On February 21, 1905, The Seattle Times printed “Vaudeville at the Star,” a wonderfully revealing review of the Star’s opening. “Vaudeville as given at the 10-cent theatre may not be high art, but it is certainly popular art . . . The performance started exactly at the appointed time, but long before that a squad of policeman had to make passage ways through the crowd of people on Madison Street.”
The hour-and-a-half performance consisted of nine acts, and The Times named them all. “Claude Rampf led off with some juggling on the slack wire. Richard Burton followed with illustrated songs. Third came the Margesons in a comedy sketch, a little boy proving a clever dancer. Fourth were the dwarfs, Washer Brothers, who boxed four rounds. They were followed by Daisy Vernon, who sang in Japanese costume, followed by Handsen and Draw, a comedy sketch team, followed by Wilson and Wilson, consisting of a baritone singer and a negro comedian, and then by the lead liner, Mme Ziska, the fire dancer. The performance concluded with several sets of moving pictures.”
Until it went dark in 1967, the venue at the southeast corner of First and Madison had many names. In addition to the Alcazar and the Star, it had been called the State Ritz, the Gaiety, the Oak, the State, the Olympic, the Tivoli, and in its last incarnation as a home for burlesque and sometimes experimental films, the Rivoli.
Anything to add, Paul? Yup and again with help from Ron Edge who has attached the links below for readers’ ready clicking. The four chosen are, for the most part, from the neighborhood. Following those we will put up three or four other relevant features and conclude with a small array of other state landmarks or “icons” (and how I dislike using that by now tired term, but I’m in a hurry) including James Stevens, the wit who revived and put to good order the Paul Bunyan tales. We like him so much, we have put Stevens next above, on top of Ron’s links.
We might have begun this little photo essay with a portrait of the namesake, Washington Territory’s first governor, Isaac Stevens, but chose instead a landmark on Stevens Pass (named for the Gov), the Wayside Chapel. Lawton Gowey, again, took this slide. We do not know if the chapel has survived the wages of sin and elements.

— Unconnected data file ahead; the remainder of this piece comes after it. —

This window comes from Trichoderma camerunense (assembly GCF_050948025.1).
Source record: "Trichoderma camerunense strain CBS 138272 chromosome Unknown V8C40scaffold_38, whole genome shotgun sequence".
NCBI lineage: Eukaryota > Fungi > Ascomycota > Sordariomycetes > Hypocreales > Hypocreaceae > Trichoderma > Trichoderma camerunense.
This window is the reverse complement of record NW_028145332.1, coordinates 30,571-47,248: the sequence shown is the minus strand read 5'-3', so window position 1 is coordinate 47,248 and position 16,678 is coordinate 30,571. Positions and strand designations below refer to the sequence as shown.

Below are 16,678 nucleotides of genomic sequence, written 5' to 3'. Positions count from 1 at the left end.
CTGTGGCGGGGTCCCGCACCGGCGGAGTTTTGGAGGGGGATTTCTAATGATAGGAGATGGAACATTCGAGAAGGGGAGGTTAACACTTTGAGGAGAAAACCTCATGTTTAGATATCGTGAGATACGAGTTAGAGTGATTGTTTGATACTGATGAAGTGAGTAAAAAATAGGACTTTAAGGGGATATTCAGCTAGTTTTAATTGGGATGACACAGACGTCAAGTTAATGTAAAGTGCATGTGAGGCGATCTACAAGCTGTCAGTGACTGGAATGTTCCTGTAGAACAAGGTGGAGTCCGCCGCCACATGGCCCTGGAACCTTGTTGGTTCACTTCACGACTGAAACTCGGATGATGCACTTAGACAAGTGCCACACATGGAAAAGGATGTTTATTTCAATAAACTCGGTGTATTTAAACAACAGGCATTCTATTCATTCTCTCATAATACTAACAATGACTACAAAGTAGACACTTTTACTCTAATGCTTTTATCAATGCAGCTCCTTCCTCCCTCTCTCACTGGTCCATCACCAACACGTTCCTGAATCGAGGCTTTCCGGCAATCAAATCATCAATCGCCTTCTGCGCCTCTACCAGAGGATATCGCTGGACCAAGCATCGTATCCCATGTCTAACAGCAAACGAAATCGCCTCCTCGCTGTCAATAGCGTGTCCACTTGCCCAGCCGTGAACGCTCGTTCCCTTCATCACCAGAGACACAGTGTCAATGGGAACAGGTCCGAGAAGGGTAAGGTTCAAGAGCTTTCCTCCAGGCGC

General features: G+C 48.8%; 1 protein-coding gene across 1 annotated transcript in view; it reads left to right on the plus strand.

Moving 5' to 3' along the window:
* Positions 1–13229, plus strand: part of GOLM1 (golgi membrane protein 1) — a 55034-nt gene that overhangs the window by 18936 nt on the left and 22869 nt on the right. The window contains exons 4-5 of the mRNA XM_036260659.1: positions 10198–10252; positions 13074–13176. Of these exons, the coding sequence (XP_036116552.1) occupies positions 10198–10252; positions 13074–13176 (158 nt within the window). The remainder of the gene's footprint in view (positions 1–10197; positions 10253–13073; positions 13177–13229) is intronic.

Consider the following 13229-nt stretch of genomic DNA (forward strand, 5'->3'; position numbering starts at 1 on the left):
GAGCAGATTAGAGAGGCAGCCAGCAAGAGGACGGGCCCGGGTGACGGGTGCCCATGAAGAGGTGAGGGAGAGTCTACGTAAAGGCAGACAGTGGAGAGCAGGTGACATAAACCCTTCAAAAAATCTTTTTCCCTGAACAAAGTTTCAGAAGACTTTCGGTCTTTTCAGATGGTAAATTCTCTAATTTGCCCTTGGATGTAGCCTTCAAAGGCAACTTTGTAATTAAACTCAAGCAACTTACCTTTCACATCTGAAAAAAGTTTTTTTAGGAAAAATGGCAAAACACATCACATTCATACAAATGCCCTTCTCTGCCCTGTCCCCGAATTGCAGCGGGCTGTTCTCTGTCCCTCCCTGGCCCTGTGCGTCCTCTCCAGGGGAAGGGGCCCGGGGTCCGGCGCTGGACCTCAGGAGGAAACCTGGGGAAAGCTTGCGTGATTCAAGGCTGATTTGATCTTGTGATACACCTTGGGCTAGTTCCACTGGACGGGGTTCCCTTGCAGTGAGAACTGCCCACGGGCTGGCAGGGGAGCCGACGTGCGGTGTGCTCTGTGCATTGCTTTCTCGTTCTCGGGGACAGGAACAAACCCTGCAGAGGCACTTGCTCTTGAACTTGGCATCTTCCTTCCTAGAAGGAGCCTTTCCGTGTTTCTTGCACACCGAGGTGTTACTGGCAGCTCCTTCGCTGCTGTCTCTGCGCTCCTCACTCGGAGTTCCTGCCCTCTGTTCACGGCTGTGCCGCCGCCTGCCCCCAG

ABOVE, Pickett’s record of the Stevens Pass summit with Cowboy Mountain on the horizon, and BELOW, Jean Sherrard’s repeat, which appeared first in our book WASHINGTON THEN AND NOW.
ABOVE and BELOW: Stevens School in Wenatchee. In the “now” the school has been replaced by a federal building. (This too appears in WASHINGTON THEN and NOW)
On Alki Point, we’ve been told, across Stevens Street from what is now the Log Cabin Museum, a fitted tent for summer recreations at the beach, and now a street of modest homes.
I think it likely that this candid photo of a lone pedestrian on a bright sidewalk was snapped to show off the new streetlights. Recorded by a municipal photographer, the view looks north on First Avenue from its southeast corner with Virginia Street. The city’s first ornamental light standards, of City Light’s own design, were introduced in 1909-10, and on Seattle’s busiest streets featured five-ball clusters like these. Here the elegance of the new lights is interrupted by the somewhat comedic counterpoint of older and much taller power poles – all in the name of progress.
This neighborhood was sometimes named North Seattle on early maps, but more popularly it was also called Belltown, for the family that first claimed and developed it. Like many of the first settlers, William and Sarah Ann Bell kept two homes, one in the platted village that was growing to the sides of Pioneer Square and Henry Yesler’s sawmill, and the other on their claim, in order to “prove” it. (Virginia Street was named for their long-lived third daughter, Mary Virginia,1847-1931).
Seattle’s first major public work was the 1876 regrading of Front Street (First Avenue) between Pioneer Square and Pike Street. Soon after it continued with an improved path over the western side of Denny Hill, meant to help the Bells develop their claim. In 1884, First Avenue was lowered and improved north of Pike Street with a cut that allowed the community’s then new horse-drawn street railway to continue north to Belltown and beyond, as far as the lower Queen Anne Neighborhood. Then in 1898-99, this cut was deepened to the grade we see here, leaving a cliff along the east side of First Avenue.